Episcopal bishop leading Lenten series

From Staff Reports
religion@newnan.com
Bishop Frank Allen is leading a series of Lenten studies at St. Paul’s Episcopal Church.
The “Reflections on Christian Liberty” series is being held Sunday mornings at 9:15 in the library. The series began on Feb. 17 with ““The Lord God sent them forth from the Garden of Eden” – focusing on the biblical meaning of the Fall.
Upcoming sessions are: Feb. 24: Conscience doth make cowards of us all; March 3: Human Trafficking - Ancient Crime in Modern Times; March 10: Setting the Captives Free; and March 17: Luther’s revelation.
The March 10 session will be led by Deacon Chris Lemley from the Episcopal Diocese of Atlanta’s Commission on Human Trafficking.
On the first and third Sundays of each month, Allan Sandlin, the rector at St. Paul’s, and Frank Marchman lead a Men’s Breakfast at Redneck Gourmet in downtown Newnan. The meetings involve breakfast, Scripture and prayer.
The group gathers around 7 a.m., and the meeting is done by 8 a.m.

St. Paul’s has had several pulpit guests and music events in recent months. Spurgeon Hays preached at St. Paul’s Episcopal Church on May 6.

Hays, who has preached at St. Paul’s several times, was rector at St. George’s Episcopal Church in Griffin in the past.

On June 10, the Jazz Ensemble provided much of the music for the service. Members of the group were: piano, Dawn Harrison; clarinet, Bill Harrison; saxophone, Olivia Brown; trumpets,Terry Hinkemeyer, Todd Stanier; guitar, Brian Hinkemeyer; bass, Daniel Martin; percussion, Tammy Martin.

Marc Honea wrote the arrangements for the Jazz Ensemble’s selections.

Barbara Pendergrast was the guest preacher for services at St. Paul’s on June 17. Pendergrast was in a preaching group led by Sandlin, when he was a teaching assistant for Dr. Tom Long at Candler School of Theology at Emory University. Pendergrast subsequently was a teaching assistant herself for the basic preaching course at Candler.

Pendergrast received her master of divinity degree from Candler School of Theology in 2009. She was commissioned in the Episcopal Church as a lay chaplain in October 2011 and served as chaplain at Northside Hospital in Atlanta from 2010-2012.

Originally from Charleston, S.C., Pendergrast is a cradle Episcopalian. She has been married to her husband, Tommy, for 29 years and they have two children, Bissell, 24, and Thomas,18.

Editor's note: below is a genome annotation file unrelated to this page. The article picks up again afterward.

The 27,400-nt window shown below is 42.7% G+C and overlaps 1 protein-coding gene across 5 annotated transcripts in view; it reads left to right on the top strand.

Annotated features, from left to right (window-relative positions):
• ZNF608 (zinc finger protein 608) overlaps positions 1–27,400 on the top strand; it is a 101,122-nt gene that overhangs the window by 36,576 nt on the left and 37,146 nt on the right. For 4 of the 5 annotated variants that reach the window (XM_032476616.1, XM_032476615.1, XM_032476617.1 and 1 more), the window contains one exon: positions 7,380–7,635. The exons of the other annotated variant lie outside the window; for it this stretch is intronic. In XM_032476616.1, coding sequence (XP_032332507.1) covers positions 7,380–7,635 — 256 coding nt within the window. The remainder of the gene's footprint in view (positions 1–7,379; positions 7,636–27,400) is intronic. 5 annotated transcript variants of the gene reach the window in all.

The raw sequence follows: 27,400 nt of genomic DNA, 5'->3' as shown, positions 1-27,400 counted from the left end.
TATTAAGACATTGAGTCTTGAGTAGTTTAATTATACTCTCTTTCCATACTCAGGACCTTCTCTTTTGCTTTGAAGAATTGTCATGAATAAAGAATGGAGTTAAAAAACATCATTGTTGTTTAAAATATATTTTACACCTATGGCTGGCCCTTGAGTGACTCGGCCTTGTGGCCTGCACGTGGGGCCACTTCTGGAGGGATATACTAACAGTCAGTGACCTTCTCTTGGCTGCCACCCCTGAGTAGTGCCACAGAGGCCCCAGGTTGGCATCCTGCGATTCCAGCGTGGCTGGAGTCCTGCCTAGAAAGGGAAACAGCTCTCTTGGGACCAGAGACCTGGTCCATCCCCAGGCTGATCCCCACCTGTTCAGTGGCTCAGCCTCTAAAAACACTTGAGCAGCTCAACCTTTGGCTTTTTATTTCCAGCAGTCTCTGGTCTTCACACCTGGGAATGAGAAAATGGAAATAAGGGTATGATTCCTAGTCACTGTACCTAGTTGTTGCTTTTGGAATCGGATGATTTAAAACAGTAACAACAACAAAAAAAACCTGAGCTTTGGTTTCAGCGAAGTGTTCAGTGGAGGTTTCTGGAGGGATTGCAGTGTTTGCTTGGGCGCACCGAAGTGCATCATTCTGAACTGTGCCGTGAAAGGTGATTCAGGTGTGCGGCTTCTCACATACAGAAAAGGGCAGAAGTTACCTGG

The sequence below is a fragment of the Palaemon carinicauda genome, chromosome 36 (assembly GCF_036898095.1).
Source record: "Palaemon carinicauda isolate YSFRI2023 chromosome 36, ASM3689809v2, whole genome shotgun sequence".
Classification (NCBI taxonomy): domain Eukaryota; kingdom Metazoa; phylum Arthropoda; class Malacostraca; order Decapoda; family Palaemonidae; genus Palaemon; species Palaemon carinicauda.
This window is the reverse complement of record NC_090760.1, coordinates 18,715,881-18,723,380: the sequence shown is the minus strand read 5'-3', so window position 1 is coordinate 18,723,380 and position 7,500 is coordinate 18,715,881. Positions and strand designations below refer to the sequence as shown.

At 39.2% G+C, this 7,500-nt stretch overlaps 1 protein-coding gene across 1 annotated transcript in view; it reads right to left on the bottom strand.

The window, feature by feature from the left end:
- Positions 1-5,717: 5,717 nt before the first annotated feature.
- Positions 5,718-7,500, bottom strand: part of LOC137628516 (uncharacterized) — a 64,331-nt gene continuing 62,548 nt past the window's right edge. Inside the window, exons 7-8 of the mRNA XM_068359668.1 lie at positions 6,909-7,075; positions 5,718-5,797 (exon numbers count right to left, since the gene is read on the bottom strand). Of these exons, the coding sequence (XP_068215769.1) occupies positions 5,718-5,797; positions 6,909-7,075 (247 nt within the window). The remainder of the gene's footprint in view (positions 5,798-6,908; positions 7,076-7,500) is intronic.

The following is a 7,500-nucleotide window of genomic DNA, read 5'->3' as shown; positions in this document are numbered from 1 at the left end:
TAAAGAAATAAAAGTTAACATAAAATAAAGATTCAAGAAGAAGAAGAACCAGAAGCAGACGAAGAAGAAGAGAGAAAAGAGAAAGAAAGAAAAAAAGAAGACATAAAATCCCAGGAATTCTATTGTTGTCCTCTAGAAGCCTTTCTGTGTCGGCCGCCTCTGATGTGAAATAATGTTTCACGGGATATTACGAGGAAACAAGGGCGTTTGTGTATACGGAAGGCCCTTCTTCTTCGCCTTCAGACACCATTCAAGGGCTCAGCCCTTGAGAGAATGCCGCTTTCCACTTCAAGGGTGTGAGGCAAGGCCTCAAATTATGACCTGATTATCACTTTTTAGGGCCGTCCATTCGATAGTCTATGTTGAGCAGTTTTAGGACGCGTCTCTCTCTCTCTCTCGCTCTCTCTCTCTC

Dr. Charles “Ted” Hackett was guest celebrant and preacher at St. Paul’s on July 8.

For 43 years, Hackett was director of the Episcopal studies program at Candler School of Theology. In that role, he had a significant influence on the life and ministry of many priests in the Diocese of Atlanta, including Sandlin.

Ordained to the priesthood in 1965, Hackett served as rector of St. Bartholomew’s, Atlanta and as acting university chaplain at Emory University before being named associate professor of church ministries at Candler. Retired for the second time from Emory, Hackett lives in Big Canoe, with his wife, Debbie.

He also serves as priest associate at the Church of the Holy Family in Jasper.

Worshippers at St. Paul’s Episcopal Church sang two hymns associated with All Saints Day on Nov. 4. Coming into the sanctuary, the congregation sang “For All the Saints,” Ralph Vaughan Williams’ setting of a classic by William Walsham How.

Between stanzas, the names of loved ones who died in the past year were read and crosses were placed around the altar. As they left the church, the worshippers sang Lesbia Scott’s “I Sing a Song of the Saints of God.”

Baptism was also part of the service. Welcomed as new members were David Alexander Rauchle, Sara Elizabeth Rauchle, Zachary Tyler Ryan, Ian Collins Ryan and William Ward Stuckey.

On Nov. 18, Daniel and David Martin, classical guitarists, were featured during the service. On Nov. 25, music was shared by Olivia Brown, flute; Terry Hinkemeyer, trumpet; Brian Hinkemeyer, horn.

Most recently Lee Curtis officiated and preached for services at St. Paul’s on Feb. 17.

A few months ago, St. Paul’s vestry established the volunteer position of sexton. Sandlin invited Mark Bulford and Bill Tudor to become sextons, and they accepted. The word “sexton” comes from the Middle English “sexteyn.” It is also related to the Medieval Latin word “sacristanus”, meaning “custodian of scared objects.”

In modern usage in the Episcopal Church, a sexton’s responsibilities include a wide range of duties, all associated with the care and maintenance of the buildings and grounds. Bulford and Tudor will work closely with Donnie Rowe, St. Paul’s junior warden for buildings and grounds.


More Religion

Religion Calendar

Bible School • Luthersville Baptist Church, today, 9 a.m.-3 p.m. Information, Shelly Smith – 678-793-7574 or shellytsmith1954@yah ... Read More


Meet the millennials

There are six living generations in the United States. The smallest is the Greatest Generation, those born before 1927. This generation buil ... Read More